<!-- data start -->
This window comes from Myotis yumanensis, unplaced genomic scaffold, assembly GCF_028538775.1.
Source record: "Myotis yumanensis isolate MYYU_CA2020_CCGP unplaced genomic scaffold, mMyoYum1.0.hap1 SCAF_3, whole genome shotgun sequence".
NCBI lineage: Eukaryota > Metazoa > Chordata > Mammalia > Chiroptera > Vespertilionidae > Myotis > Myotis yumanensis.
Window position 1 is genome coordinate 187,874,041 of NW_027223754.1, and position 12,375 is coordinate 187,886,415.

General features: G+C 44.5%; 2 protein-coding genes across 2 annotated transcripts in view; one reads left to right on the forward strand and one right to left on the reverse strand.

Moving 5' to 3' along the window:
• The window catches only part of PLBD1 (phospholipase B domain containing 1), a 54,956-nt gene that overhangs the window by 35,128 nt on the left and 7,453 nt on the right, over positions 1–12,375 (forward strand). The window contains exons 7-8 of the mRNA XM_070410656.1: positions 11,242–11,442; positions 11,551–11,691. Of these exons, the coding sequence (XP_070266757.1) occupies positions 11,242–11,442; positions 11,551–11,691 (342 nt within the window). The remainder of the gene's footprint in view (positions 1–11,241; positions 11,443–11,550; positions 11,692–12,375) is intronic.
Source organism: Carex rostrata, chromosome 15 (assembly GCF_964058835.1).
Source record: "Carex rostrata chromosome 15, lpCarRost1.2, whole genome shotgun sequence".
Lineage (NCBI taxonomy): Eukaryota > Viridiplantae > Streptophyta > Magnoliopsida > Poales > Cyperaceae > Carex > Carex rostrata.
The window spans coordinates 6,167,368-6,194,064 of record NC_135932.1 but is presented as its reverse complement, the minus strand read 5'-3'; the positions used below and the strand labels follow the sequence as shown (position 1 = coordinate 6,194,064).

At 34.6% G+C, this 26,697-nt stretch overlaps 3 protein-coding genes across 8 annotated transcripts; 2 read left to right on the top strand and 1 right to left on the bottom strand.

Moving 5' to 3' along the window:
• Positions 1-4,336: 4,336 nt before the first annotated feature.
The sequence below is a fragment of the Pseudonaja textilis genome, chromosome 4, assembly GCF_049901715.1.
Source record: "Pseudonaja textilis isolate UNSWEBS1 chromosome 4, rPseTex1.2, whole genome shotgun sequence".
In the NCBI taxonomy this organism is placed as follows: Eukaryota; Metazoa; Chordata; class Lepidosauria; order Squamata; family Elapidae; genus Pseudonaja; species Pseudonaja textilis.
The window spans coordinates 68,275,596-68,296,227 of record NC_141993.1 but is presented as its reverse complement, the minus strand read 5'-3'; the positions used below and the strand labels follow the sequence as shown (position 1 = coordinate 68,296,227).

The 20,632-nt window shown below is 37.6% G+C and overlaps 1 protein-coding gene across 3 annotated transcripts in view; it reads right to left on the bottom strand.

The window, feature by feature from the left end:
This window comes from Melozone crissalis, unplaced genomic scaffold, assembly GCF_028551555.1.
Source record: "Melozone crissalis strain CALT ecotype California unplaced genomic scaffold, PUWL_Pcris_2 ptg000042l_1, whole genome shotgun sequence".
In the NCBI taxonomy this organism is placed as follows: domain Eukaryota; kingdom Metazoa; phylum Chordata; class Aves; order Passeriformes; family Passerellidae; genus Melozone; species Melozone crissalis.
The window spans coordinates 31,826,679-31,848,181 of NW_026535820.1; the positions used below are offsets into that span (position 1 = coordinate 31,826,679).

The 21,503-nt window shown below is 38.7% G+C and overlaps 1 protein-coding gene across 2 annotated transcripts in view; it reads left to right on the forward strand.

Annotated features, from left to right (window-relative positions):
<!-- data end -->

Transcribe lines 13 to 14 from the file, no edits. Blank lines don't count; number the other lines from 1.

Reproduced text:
Moving 5' to 3' along the window:
• Positions 1-4,336: 4,336 nt before the first annotated feature.